The signs are everywhere: the incessant construction din and the equally endless media hype proclaim that San Francisco is on the move. With the throttle set at Full Speed Ahead, the city is steaming straight into Tomorrowland, where the magical Metreon and the magnificent Zeum happily share space with waterfront parks and sparkling downtown plazas. As the artist depicting Mission Bay made clear, this is a place forever bathed in Crayola-yellow sunshine.
The physical foundations for this new metropolis are just now being poured, but its airy towers have been floating overhead for some time. Late additions alter the conceptualized skyline very little, for each creatively financed project seems to use a common central boilerplate in presenting its anticipated effects to the public. Different architect; different function; same picture. There's a whole lot of mythmaking going on.
It's not a bad myth. One of the most recent vehicles to cross my desk is a video put out by the Bay Area Council/Bay Area Economic Forum touting its proposed high-speed ferries. Designed to amass a fleet over the next 10--20 years that will transport more than 20 million people annually to about 40 "leading-edge" terminals, the water transit system will, the video announces, relieve traffic congestion, safeguard the environment, foster economic vitality, generate hundreds of jobs and improve the quality of daily life for the diverse population that inhabits the Bay Area. What diversity this video presents. A Caucasian businesswoman works en route, with a laptop and a latte on the window-side table in front of her. An African-American businessman grabs his suitcases and makes his way to the airport by hydrofoil. A Caucasian father and an Asian mother take their three children on a weekend outing. A young, well-scrubbed, fair-haired man and woman in baseball caps stand at the bow and watch the scenery go by. An older Caucasian couple attends the opera and returns home on a romantic cruise across the bay. They're all part of a "world-class" system that allows them to avoid present-day traffic and mobility "challenges."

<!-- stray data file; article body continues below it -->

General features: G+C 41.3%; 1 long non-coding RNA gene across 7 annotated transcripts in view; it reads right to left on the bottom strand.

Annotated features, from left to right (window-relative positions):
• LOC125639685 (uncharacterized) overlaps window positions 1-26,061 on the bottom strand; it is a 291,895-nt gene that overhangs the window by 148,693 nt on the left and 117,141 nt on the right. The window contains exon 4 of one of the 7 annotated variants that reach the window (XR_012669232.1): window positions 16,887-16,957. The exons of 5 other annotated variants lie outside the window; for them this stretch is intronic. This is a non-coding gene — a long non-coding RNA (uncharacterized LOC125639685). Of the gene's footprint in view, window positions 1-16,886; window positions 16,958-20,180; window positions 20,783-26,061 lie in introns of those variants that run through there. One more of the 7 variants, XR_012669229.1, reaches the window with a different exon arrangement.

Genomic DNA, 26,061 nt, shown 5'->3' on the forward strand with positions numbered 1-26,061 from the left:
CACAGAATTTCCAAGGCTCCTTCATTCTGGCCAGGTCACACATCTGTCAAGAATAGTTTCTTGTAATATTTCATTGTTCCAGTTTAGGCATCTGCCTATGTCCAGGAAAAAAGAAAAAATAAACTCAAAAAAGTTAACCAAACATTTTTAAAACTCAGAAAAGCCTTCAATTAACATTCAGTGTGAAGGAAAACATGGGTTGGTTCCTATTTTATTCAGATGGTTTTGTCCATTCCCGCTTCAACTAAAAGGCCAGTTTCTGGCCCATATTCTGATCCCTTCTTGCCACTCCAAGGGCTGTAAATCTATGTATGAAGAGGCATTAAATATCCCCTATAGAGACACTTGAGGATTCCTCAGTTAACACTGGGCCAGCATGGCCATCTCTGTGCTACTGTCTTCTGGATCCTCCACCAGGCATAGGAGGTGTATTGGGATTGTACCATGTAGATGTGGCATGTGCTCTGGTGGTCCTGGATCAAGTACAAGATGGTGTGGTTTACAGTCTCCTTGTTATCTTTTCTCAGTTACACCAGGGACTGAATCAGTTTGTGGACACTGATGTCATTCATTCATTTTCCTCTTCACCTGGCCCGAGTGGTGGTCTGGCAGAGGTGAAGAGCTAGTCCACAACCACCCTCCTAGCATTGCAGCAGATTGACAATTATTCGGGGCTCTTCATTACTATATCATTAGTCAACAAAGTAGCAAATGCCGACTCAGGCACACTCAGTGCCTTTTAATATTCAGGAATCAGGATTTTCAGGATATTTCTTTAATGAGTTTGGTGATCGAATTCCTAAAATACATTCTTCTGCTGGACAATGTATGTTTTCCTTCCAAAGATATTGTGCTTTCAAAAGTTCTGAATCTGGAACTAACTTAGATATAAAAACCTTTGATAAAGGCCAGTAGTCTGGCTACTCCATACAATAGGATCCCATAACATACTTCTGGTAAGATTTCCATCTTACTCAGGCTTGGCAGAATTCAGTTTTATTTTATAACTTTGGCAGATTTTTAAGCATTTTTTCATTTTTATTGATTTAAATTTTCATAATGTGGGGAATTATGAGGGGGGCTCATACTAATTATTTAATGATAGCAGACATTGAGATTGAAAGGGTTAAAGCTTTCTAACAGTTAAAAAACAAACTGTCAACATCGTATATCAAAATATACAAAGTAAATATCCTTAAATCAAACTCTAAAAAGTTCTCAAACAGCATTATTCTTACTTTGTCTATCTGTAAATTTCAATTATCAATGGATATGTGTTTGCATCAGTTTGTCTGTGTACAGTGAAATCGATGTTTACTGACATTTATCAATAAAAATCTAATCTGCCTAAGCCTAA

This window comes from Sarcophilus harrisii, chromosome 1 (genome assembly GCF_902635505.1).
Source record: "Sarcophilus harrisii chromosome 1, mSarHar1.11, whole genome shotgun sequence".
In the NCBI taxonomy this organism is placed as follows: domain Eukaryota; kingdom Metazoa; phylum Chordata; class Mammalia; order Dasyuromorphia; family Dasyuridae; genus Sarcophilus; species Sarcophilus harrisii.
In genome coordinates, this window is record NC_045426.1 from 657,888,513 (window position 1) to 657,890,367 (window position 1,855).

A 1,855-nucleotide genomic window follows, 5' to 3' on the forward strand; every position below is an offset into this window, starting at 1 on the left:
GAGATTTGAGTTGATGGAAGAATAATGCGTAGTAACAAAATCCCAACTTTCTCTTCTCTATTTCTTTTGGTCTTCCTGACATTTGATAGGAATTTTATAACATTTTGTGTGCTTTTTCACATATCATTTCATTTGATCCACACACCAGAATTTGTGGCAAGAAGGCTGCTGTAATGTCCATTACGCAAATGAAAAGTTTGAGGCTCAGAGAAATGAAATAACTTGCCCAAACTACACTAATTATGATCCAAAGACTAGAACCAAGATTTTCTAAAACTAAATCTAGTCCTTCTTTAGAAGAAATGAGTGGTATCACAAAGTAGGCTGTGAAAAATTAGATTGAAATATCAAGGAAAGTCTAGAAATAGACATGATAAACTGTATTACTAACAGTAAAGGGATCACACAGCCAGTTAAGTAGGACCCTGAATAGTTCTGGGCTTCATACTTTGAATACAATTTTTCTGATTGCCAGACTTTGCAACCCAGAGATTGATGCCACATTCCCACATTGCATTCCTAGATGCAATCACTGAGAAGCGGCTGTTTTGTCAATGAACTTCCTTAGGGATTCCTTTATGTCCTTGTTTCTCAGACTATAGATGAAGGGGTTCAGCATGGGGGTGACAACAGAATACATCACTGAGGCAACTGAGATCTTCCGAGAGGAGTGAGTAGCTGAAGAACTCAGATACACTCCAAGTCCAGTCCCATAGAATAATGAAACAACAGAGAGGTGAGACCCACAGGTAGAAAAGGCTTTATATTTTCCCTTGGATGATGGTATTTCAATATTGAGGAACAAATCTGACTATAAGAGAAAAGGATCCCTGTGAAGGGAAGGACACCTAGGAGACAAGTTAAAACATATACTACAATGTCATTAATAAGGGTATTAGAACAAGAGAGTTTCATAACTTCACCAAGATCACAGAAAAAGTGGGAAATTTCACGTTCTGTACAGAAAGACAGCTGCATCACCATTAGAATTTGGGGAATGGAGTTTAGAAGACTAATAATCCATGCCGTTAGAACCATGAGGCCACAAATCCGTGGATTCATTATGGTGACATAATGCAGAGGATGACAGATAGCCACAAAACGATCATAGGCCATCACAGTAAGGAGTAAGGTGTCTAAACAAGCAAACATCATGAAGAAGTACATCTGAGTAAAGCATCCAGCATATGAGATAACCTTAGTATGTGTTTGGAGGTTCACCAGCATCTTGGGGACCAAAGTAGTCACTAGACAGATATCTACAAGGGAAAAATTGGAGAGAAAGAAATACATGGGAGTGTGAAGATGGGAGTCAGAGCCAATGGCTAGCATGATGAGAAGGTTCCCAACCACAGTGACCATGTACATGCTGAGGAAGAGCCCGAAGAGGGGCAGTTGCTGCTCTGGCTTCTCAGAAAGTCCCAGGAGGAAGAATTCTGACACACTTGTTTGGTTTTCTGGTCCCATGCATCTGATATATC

Back on dry land, Sunday's Chronicle ran a long editorial describing the merits of Walter Shorenstein's plan for the Presidio, a mixed-use complex of apartments and profit-making offices, showcasing the CNET Internet news service. The proposed structures are low-slung exemplars of environmental friendliness and good neighborliness. In accord with the principles of sustainability, they provide for recycled wastewater and building materials. In contrast to the job-generating ferry system, this plan boasts that it requires relatively few employees --- only about 1,500, compared to the competing plan of George Lucas which needs 2,500 --- to minimize strains on housing and transportation.